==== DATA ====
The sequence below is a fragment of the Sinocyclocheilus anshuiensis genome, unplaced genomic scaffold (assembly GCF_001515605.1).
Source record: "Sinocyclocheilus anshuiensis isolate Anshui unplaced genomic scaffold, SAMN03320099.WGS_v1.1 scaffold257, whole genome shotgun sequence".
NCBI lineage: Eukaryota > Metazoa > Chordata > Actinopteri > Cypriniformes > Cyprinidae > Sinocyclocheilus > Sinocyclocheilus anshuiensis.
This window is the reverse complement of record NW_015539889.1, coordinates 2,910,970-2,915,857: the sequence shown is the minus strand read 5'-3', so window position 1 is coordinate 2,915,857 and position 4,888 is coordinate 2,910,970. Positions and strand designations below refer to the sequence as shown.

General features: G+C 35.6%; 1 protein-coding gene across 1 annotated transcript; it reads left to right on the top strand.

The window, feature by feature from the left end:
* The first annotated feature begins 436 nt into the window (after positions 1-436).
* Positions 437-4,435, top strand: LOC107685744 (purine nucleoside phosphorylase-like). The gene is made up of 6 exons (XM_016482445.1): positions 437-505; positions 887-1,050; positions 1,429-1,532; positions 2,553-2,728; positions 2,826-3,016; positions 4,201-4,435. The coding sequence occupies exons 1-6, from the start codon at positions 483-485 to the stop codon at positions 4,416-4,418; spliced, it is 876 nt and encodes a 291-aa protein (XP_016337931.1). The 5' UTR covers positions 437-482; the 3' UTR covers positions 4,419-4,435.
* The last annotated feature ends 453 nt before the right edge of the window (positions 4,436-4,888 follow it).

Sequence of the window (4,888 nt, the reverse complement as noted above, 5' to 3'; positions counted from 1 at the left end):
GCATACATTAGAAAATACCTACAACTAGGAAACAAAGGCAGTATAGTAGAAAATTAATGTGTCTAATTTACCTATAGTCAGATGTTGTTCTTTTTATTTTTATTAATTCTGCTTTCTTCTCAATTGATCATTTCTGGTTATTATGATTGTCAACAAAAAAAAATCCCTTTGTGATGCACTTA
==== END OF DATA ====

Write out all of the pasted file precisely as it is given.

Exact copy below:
The sequence below is a fragment of the Sinocyclocheilus anshuiensis genome, unplaced genomic scaffold (assembly GCF_001515605.1).
Source record: "Sinocyclocheilus anshuiensis isolate Anshui unplaced genomic scaffold, SAMN03320099.WGS_v1.1 scaffold257, whole genome shotgun sequence".
NCBI lineage: Eukaryota > Metazoa > Chordata > Actinopteri > Cypriniformes > Cyprinidae > Sinocyclocheilus > Sinocyclocheilus anshuiensis.
This window is the reverse complement of record NW_015539889.1, coordinates 2,910,970-2,915,857: the sequence shown is the minus strand read 5'-3', so window position 1 is coordinate 2,915,857 and position 4,888 is coordinate 2,910,970. Positions and strand designations below refer to the sequence as shown.

General features: G+C 35.6%; 1 protein-coding gene across 1 annotated transcript; it reads left to right on the top strand.

The window, feature by feature from the left end:
* The first annotated feature begins 436 nt into the window (after positions 1-436).
* Positions 437-4,435, top strand: LOC107685744 (purine nucleoside phosphorylase-like). The gene is made up of 6 exons (XM_016482445.1): positions 437-505; positions 887-1,050; positions 1,429-1,532; positions 2,553-2,728; positions 2,826-3,016; positions 4,201-4,435. The coding sequence occupies exons 1-6, from the start codon at positions 483-485 to the stop codon at positions 4,416-4,418; spliced, it is 876 nt and encodes a 291-aa protein (XP_016337931.1). The 5' UTR covers positions 437-482; the 3' UTR covers positions 4,419-4,435.
* The last annotated feature ends 453 nt before the right edge of the window (positions 4,436-4,888 follow it).

Sequence of the window (4,888 nt, the reverse complement as noted above, 5' to 3'; positions counted from 1 at the left end):
GCATACATTAGAAAATACCTACAACTAGGAAACAAAGGCAGTATAGTAGAAAATTAATGTGTCTAATTTACCTATAGTCAGATGTTGTTCTTTTTATTTTTATTAATTCTGCTTTCTTCTCAATTGATCATTTCTGGTTATTATGATTGTCAACAAAAAAAAATCCCTTTGTGATGCACTTA